Tamara (Homes Down Under)

English surnames; Really interesting.

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    This is really interesting. I get mine from an occupation.



    There Are 7 Types of English Surnames — Which One Is Yours?


    english-surnames.png[Photo credit: Shutterstock]

    Many of us have surnames passed down to us from ancestors in England. Last names weren’t widely used until after the Norman conquest in 1066, but as the country’s population grew, people found it necessary to be more specific when they were talking about somebody else. Thus arose descriptions like Thomas the Baker, Norman son of Richard, Henry the Whitehead, Elizabeth of the Field, and Joan of York that, ultimately, led to many of our current surnames.


    There are perhaps 45,000 different English surnames, but most had their origins as one of these seven types.



    Occupational names identified people based on their job or position in society. Calling a man “Thomas Carpenter” indicated that he worked with wood for a living, while someone named Knight bore a sword. Other occupational names include Archer, Baker, Brewer, Butcher, Carter, Clark, Cooper, Cook, Dyer, Farmer, Faulkner, Fisher, Fuller, Gardener, Glover, Head, Hunt or Hunter, Judge, Mason, Page, Parker, Potter, Sawyer, Slater, Smith, Taylor, Thatcher, Turner, Weaver, Woodman, and Wright (or variations such as Cartwright and Wainwright) — and there are many more.

    This kind of name also gave a clue about whom a servant worked for. Someone named Vickers might have been a servant to Mr. Vicker, and someone named Williams might either have served a William or been adopted by him.

    From the obscure fact department: In medieval England, before the time of professional theater, craft guilds put on “mystery plays” (“mystery” meaning “miracle”), which told Bible stories and had a call-and-response style of singing. A participant’s surname — such as King, Lord, Virgin, or Death — may have reflected his or her role, which some people played for life and passed down to their eldest son.


    Describing a personal characteristic

    Some names, often adjectives, were based on nicknames that described a person. They may have described a person’s size (Short, Long, Little), coloring (Black, White, Green, or Red, which could have evolved into “Reed”), or another character trait (Stern, Strong, Swift). Someone named Peacock might have been considered vain.


    From an English place name

    A last name may have pointed to where a person was born, lived, worked, or owned land. It might be from the name of a house, farm, hamlet, town, or county. Some examples: Bedford, Burton, Hamilton, Hampshire, Sutton. Writer Jack London’s ancestor may have hailed from London.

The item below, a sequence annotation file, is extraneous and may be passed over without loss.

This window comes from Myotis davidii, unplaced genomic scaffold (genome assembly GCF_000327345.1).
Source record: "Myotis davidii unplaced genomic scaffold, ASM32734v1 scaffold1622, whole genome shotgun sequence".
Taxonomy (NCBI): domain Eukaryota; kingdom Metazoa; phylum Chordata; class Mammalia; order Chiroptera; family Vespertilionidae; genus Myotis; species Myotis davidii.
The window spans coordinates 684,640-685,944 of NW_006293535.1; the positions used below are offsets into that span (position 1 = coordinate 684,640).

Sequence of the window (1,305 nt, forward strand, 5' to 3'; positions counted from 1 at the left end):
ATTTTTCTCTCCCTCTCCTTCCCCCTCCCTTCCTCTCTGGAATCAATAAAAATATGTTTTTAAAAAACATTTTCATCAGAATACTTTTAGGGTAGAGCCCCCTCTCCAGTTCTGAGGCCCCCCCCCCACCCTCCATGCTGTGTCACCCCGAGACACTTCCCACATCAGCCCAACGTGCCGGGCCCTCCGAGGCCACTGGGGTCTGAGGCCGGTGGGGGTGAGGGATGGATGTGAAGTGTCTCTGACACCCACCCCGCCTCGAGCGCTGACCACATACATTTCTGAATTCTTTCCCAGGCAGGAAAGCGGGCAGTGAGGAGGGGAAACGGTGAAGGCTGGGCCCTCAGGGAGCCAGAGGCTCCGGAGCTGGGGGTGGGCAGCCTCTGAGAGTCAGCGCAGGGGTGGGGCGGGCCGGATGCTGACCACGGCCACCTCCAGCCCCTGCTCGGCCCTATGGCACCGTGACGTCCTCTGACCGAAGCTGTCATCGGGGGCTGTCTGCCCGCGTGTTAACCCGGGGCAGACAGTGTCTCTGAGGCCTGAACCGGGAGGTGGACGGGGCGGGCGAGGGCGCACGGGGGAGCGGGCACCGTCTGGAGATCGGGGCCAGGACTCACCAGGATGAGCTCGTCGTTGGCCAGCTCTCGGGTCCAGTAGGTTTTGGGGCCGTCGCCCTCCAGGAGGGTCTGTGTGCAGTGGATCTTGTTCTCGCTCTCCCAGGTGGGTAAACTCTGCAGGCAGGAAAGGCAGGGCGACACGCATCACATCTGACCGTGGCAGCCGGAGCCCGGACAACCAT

From the name of an estate

    Those descended from landowners may have taken as their surname the name of their holdings, castle, manor, or estate, such as Ernle or Staunton. Windsor is a famous example — it was the surname George V adopted for the British royal family.

    From a geographical feature of the landscape

    Some examples are Bridge, Brooks, Bush, Camp, Fields, Forest, Greenwood, Grove, Hill, Knolles, Lake, Moore, Perry, Stone, Wold, Wood, and Woodruff. Author Margaret Atwood is probably descended from someone who lived “at the wood.”


    Patronymic, matronymic, or ancestral

    Patronymic surnames (those that come from a male given name) include Benson (“the son of Ben”), Davis, Dawson, Evans, Harris, Harrison, Jackson, Jones (Welsh for John), Nicholson, Richardson, Robinson, Rogers, Simpson, Stephenson, Thompson, Watson, and Wilson.

    Matronymic ones, surnames derived from a female given name, include Molson (from Moll, for Mary), Madison (from Maud), Emmott (from Emma), and Marriott (from Mary).

    Scottish clan names make up one set of ancestral surnames. These include Armstrong, Cameron, Campbell, Crawford, Douglas, Forbes, Grant, Henderson, Hunter, MacDonald, and Stewart.


    Signifying patronage

    Some surnames honored a patron. Hickman was Hick’s man (Hick being a nickname for Richard). Kilpatrick was a follower of Patrick.

    Wondering whether your family name is English? Try plugging your surname into the Ancestry Last Names Meanings and Origins widget. Type in the surname “Duffield,” and you’ll see it’s English, a “habitational name from places in Derbyshire and East Yorkshire, so named from Old English Dufe ‘dove’ + feld ‘open country.’




    - See more at: http://blogs.ancestry.com.au/cm/there-are-7-types-of-english-surnames-which-one-is-yours/?o_xid=62466&o_lid=62466&o_sch=Content+Marketing#sthash.jlkRPqHj.dpuf

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    That is pretty good. My maiden name comes from a name. It doesn't have any info on my married name. My daughters surname (which one day I'll hopefully share) is from an occupation.

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    I've researched my fathers family back to the 1830's and my mothers back to 1660. Both names derive from a geographical feature of the landscape. Incidentally, both describe very similar characteristics yet are very different as names.

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    My married surname was made up by my husband's grandfather during WWII so it's completely irrelevant (it's a fairly common surname and we're not really sure of the whole story but we suspect bigamy...).


    My maiden name is much nicer and doesn't take too much working out - from the list above it would come under the geographical feature.

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    I found out recently,on my Mum's side that her family originated from Scottish gypsies and before that,India!


    Hmmm, does that make you a blue indian as opposed to red :skeptical:

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